Trompe L'Oeil Louvered Fireboard

Unidentified artist, American, 19th century

Object Place: probably Philadelphia


100.3 x 123.8 cm (39 1/2 x 48 3/4 in.)

Accession Number


Medium or Technique

Paint on wood panel

On View

C. Kevin and G. Barrie Landry Gallery (Gallery 126)





Center panel depicts an idyllic landscape and is held in place by wooden turned buttons on the reverse panel. Framed at the top and bottom with still-life details of trompe l’oeil louvers and shell-filled niches. The louvers to either side of the central panel are functional, for the purpose of providing ventilation. Used to close a fireplace opening in the summer months.

During the summer, a fireboard was placed within an empty hearth to beautify it. Although the central landscape with a hilltop castle looks European, wood analysis has revealed that the panel is tulip poplar, a species native to North America. Therefore, the scene was painted in the United States, perhaps using a European print as a model. The surrounding panels combine actual slats with painted ones, along with a trompe l’oeil (fool-the-eye) still life of shells.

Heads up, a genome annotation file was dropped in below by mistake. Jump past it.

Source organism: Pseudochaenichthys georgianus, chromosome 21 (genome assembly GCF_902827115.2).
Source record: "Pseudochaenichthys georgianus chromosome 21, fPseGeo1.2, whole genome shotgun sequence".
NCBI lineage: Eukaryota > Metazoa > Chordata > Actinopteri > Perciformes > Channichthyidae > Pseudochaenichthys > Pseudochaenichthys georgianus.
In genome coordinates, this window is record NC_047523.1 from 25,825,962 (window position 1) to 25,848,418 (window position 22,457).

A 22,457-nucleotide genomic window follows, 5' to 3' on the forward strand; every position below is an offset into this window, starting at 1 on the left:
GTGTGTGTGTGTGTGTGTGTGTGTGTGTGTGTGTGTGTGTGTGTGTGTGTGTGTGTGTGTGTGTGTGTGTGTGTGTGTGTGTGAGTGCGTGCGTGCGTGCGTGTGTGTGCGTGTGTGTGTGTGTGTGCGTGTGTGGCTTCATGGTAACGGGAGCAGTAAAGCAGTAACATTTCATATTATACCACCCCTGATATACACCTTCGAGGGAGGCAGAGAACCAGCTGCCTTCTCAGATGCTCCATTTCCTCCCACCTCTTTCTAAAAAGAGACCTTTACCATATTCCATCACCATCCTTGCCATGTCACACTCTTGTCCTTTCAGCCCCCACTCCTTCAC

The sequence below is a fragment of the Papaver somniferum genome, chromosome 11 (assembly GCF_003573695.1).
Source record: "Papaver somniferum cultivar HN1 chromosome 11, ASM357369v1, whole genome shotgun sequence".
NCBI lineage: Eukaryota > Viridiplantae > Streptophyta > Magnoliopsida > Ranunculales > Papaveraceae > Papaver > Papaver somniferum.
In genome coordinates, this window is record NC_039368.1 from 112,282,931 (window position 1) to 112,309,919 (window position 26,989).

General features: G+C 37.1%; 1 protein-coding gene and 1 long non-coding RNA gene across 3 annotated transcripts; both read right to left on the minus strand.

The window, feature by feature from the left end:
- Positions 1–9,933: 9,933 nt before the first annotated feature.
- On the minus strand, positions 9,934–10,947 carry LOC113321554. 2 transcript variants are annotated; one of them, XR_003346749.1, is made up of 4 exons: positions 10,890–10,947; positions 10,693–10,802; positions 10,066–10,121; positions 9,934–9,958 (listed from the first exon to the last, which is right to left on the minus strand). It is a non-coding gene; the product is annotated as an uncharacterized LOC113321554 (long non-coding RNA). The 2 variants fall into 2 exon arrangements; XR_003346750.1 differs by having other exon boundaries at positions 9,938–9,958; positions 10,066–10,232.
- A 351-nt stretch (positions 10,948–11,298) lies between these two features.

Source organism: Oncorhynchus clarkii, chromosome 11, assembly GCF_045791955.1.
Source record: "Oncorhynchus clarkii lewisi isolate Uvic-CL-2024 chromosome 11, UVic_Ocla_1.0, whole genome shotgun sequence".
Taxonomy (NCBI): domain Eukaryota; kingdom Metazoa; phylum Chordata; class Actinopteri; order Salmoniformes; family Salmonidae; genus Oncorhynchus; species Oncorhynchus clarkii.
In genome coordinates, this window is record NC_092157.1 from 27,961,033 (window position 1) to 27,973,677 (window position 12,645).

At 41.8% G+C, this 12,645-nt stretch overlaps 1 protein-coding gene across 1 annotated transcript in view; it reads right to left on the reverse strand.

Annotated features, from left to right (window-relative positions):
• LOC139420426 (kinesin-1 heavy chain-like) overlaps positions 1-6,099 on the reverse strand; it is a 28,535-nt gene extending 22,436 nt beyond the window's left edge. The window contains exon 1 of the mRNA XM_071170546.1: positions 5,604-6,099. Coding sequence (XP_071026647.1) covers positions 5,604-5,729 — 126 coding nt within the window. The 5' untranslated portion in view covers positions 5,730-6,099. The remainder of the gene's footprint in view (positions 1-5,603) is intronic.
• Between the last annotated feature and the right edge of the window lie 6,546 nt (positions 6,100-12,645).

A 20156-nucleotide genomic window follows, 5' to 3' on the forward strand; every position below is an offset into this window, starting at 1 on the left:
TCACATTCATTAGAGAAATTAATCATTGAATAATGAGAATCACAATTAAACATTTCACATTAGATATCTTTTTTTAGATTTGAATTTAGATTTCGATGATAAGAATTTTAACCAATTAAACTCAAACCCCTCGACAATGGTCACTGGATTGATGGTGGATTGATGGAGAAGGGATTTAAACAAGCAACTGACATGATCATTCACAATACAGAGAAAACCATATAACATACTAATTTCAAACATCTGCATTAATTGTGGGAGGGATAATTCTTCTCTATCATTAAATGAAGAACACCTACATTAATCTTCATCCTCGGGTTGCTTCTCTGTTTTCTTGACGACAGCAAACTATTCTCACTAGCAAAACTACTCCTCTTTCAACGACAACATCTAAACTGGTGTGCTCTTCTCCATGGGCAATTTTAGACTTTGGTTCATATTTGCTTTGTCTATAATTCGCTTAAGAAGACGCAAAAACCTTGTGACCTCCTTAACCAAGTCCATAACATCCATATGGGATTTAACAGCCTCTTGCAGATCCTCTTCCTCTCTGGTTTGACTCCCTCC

the artist; Joe Kindig, York, Pennsylvania; Peter Tillou, Litchfield, Connecticut, 1972; Bertram K. and Nina Fletcher Little; with Sotheby's, New York, The Bertram K. Little and Nina Fletcher Little Collection, Part II, October 21-22, 1994, Sale 6612, lot 834; with Leigh Keno American Antiques, New York; with Sotheby's, New York, May 19, 2005, sale N08097, Lot 187; to MFA, 2005, purchase.

Credit Line

Museum purchase with funds by exchange from the Gift of Edgar William and Bernice Chrysler Garbisch, Bequest of Rosamond F. Peirce, and Gift of Martha C. Karolik for the M. and M. Karolik Collection of American Paintings, 1815-1865